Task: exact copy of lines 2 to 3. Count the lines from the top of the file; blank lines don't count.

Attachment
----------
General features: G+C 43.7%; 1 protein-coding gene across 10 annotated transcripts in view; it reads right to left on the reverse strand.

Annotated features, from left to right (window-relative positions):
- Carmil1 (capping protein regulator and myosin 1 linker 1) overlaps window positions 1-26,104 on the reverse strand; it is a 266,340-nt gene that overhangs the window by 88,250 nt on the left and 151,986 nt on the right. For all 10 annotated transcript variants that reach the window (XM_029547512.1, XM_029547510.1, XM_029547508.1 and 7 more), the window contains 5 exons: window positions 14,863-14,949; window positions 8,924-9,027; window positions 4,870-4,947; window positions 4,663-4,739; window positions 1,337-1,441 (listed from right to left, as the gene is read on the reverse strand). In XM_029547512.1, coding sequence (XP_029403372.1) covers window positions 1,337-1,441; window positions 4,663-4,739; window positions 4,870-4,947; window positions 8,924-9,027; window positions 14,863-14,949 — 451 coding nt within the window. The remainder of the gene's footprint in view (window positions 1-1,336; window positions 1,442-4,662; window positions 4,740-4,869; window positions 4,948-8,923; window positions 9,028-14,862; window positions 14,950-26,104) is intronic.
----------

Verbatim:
Annotated features, from left to right (window-relative positions):
- Carmil1 (capping protein regulator and myosin 1 linker 1) overlaps window positions 1-26,104 on the reverse strand; it is a 266,340-nt gene that overhangs the window by 88,250 nt on the left and 151,986 nt on the right. For all 10 annotated transcript variants that reach the window (XM_029547512.1, XM_029547510.1, XM_029547508.1 and 7 more), the window contains 5 exons: window positions 14,863-14,949; window positions 8,924-9,027; window positions 4,870-4,947; window positions 4,663-4,739; window positions 1,337-1,441 (listed from right to left, as the gene is read on the reverse strand). In XM_029547512.1, coding sequence (XP_029403372.1) covers window positions 1,337-1,441; window positions 4,663-4,739; window positions 4,870-4,947; window positions 8,924-9,027; window positions 14,863-14,949 — 451 coding nt within the window. The remainder of the gene's footprint in view (window positions 1-1,336; window positions 1,442-4,662; window positions 4,740-4,869; window positions 4,948-8,923; window positions 9,028-14,862; window positions 14,950-26,104) is intronic.